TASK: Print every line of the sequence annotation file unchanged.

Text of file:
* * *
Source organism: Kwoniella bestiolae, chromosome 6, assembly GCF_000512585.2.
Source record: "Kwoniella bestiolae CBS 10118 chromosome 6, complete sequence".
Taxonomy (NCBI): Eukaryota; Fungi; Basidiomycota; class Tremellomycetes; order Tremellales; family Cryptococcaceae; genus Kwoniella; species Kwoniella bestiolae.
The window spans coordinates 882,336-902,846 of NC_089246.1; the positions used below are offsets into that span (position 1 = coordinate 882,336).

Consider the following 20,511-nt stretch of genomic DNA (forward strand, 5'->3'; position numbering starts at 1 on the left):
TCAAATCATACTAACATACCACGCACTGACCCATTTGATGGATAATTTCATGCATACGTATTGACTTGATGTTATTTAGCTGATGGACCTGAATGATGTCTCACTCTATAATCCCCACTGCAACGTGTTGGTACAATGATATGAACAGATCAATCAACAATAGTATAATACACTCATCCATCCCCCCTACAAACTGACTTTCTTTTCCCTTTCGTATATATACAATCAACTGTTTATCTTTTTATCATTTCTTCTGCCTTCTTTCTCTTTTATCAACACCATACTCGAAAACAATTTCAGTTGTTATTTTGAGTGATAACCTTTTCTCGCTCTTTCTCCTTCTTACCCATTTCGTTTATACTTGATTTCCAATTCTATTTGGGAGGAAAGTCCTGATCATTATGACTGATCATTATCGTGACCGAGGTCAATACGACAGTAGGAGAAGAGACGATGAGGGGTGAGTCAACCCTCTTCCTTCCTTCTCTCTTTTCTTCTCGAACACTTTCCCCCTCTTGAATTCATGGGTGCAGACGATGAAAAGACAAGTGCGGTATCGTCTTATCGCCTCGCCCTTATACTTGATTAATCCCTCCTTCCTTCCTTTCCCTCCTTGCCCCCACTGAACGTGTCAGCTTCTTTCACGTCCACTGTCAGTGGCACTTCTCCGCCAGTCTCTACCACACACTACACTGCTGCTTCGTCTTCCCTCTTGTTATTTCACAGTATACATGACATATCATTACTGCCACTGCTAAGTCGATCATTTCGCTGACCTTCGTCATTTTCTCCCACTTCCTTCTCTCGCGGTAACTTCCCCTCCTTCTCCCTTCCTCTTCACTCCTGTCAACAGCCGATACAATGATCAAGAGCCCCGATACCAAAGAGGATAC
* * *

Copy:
Source organism: Kwoniella bestiolae, chromosome 6, assembly GCF_000512585.2.
Source record: "Kwoniella bestiolae CBS 10118 chromosome 6, complete sequence".
Taxonomy (NCBI): Eukaryota; Fungi; Basidiomycota; class Tremellomycetes; order Tremellales; family Cryptococcaceae; genus Kwoniella; species Kwoniella bestiolae.
The window spans coordinates 882,336-902,846 of NC_089246.1; the positions used below are offsets into that span (position 1 = coordinate 882,336).

Consider the following 20,511-nt stretch of genomic DNA (forward strand, 5'->3'; position numbering starts at 1 on the left):
TCAAATCATACTAACATACCACGCACTGACCCATTTGATGGATAATTTCATGCATACGTATTGACTTGATGTTATTTAGCTGATGGACCTGAATGATGTCTCACTCTATAATCCCCACTGCAACGTGTTGGTACAATGATATGAACAGATCAATCAACAATAGTATAATACACTCATCCATCCCCCCTACAAACTGACTTTCTTTTCCCTTTCGTATATATACAATCAACTGTTTATCTTTTTATCATTTCTTCTGCCTTCTTTCTCTTTTATCAACACCATACTCGAAAACAATTTCAGTTGTTATTTTGAGTGATAACCTTTTCTCGCTCTTTCTCCTTCTTACCCATTTCGTTTATACTTGATTTCCAATTCTATTTGGGAGGAAAGTCCTGATCATTATGACTGATCATTATCGTGACCGAGGTCAATACGACAGTAGGAGAAGAGACGATGAGGGGTGAGTCAACCCTCTTCCTTCCTTCTCTCTTTTCTTCTCGAACACTTTCCCCCTCTTGAATTCATGGGTGCAGACGATGAAAAGACAAGTGCGGTATCGTCTTATCGCCTCGCCCTTATACTTGATTAATCCCTCCTTCCTTCCTTTCCCTCCTTGCCCCCACTGAACGTGTCAGCTTCTTTCACGTCCACTGTCAGTGGCACTTCTCCGCCAGTCTCTACCACACACTACACTGCTGCTTCGTCTTCCCTCTTGTTATTTCACAGTATACATGACATATCATTACTGCCACTGCTAAGTCGATCATTTCGCTGACCTTCGTCATTTTCTCCCACTTCCTTCTCTCGCGGTAACTTCCCCTCCTTCTCCCTTCCTCTTCACTCCTGTCAACAGCCGATACAATGATCAAGAGCCCCGATACCAAAGAGGATAC